No, not about Ole Miss and the NCAA issues that hang overhead as the Rebels ready for the 2016 season, set for a Sept. 5 kickoff against Florida State. But about the loss of Robert Nkemdiche and how Jones and his fellow defensive tackles will make up for his absence.
“It’s a young group,” Jones said. “Quick, powerful, depth. The depth is probably the deepest we’ve had in years. Benito Jones just came in, Issac Gross. We’re looking good on the front.”
The task is to replace the some 140 combined tackles registered by Nkemdiche, Woodrow Hamilton and Channing Ward. No easy task.
Ole Miss landed an impressive defensive line haul in recruiting, from a pair of four-star prospects in Benito Jones and Charles Wiley, to three-star Josiah Coatney and former Syracuse DE Qaadir Sheppard. All but Sheppard will be eligible to play next season.
Benito Jones enrolled in January. A former four-star prospect, he quickly made an impact in spring practices, garnering praise from teammates and coaches alike. D.J. Jones said Benito Jones’ motor is what sets him apart from most incoming freshmen.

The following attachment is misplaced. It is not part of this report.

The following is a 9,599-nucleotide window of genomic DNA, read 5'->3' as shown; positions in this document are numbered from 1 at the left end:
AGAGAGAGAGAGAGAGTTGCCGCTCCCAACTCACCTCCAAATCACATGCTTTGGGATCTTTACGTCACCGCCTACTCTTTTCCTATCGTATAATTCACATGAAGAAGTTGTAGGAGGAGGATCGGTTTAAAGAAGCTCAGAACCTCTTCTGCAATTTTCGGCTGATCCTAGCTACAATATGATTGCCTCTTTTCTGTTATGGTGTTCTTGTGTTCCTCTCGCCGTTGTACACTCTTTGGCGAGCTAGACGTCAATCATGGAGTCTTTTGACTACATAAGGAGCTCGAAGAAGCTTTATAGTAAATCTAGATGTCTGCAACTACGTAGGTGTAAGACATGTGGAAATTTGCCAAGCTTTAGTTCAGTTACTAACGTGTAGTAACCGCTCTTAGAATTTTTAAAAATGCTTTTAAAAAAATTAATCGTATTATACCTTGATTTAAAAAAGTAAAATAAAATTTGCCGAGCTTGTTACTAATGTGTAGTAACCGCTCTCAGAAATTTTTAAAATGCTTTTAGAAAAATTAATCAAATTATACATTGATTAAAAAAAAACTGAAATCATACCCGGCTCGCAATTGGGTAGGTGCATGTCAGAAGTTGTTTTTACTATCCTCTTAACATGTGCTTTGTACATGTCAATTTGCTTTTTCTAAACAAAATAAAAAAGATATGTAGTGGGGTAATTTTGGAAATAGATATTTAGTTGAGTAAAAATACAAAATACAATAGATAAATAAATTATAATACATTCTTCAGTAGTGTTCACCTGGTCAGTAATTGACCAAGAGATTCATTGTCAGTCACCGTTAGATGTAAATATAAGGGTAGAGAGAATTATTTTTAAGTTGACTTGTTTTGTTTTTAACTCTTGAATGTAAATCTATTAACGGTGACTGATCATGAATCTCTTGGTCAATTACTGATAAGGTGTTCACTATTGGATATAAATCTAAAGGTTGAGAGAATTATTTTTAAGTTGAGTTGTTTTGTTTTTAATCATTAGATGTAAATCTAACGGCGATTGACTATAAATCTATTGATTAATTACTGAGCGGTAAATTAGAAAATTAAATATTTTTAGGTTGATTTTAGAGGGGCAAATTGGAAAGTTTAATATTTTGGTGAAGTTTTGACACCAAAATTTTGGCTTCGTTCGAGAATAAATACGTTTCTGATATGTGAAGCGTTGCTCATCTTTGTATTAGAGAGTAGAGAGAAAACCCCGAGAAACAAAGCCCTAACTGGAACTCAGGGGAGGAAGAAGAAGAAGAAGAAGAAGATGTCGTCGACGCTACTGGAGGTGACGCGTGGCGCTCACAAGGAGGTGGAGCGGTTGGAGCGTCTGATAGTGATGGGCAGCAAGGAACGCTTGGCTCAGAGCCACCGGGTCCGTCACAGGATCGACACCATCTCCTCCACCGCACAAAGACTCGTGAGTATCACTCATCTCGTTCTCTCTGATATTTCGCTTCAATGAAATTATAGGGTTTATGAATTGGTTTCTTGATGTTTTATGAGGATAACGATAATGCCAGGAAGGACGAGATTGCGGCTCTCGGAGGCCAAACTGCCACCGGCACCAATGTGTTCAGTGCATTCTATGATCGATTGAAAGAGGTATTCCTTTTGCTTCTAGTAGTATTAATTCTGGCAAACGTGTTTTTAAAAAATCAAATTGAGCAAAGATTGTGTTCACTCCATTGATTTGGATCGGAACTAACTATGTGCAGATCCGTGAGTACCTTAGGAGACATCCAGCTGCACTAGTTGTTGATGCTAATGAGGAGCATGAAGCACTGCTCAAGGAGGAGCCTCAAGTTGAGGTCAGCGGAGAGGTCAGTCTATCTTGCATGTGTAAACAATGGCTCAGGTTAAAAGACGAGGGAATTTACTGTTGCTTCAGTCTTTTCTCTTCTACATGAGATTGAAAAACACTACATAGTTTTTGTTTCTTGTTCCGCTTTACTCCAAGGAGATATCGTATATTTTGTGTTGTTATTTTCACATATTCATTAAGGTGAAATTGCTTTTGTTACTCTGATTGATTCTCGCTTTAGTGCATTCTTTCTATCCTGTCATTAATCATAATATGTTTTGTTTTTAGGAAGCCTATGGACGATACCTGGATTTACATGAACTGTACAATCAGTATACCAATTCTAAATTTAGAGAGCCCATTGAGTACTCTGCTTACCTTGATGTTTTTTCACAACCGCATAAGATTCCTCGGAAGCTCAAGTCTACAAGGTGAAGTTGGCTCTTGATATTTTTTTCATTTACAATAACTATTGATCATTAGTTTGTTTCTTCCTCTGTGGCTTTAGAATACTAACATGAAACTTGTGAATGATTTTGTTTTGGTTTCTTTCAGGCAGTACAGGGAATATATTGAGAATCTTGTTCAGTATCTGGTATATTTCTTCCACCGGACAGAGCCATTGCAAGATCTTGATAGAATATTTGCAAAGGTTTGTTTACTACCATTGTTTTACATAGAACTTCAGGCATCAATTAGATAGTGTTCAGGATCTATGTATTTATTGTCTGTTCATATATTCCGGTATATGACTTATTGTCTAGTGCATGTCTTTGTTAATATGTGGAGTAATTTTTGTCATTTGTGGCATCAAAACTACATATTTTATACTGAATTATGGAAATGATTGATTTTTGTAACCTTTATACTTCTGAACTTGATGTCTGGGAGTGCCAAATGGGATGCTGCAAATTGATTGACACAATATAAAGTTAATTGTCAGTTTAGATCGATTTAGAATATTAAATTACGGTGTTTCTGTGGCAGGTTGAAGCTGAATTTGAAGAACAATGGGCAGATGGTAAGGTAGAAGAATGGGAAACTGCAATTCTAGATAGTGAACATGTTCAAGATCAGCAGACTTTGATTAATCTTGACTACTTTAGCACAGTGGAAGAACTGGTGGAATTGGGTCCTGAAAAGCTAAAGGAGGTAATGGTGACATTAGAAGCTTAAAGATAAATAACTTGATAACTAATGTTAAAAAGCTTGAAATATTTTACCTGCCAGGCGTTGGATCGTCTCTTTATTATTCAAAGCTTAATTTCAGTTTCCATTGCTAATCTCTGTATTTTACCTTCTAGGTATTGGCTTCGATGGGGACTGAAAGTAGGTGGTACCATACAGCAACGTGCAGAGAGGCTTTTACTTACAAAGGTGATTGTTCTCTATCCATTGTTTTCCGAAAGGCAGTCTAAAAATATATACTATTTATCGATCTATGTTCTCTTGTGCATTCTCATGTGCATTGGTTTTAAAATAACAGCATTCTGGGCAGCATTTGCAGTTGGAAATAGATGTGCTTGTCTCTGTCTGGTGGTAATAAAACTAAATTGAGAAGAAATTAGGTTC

“Quick-twitched,” he said. “That quick twitch is what can make you dominate this league. He has that as a freshman. Coming in with that quick twitch, he’ll make an impact.”
As far as replacing Nkemdiche, well, Jones said the defensive line will let its play speak for itself. Jones played in every game with three starts at defensive tackle last season. He finished eighth on the team and second among defensive linemen with 40 tackles, including 5.5 tackles for loss and 4.0 sacks.
He saved arguably his best performance for last in the Rebels’ rout of Oklahoma State in the Sugar Bowl, when he collected five solo tackles, including a sack, as a starter in place of Nkemdiche.
“You address what people have to say about players leaving with your play,” he said. “So come September, that’s how they’ll find out. Guys like Breeland Speaks, myself, Issac Gross, we’ll step in and fill those roles.”
And as to the NCAA investigation, Jones said the players are focused only on what they were brought to school to do: play football.
“We’re going to play football,” he said. “That’s what we came here for. We didn’t come to investigate anything. We’re here to play football.”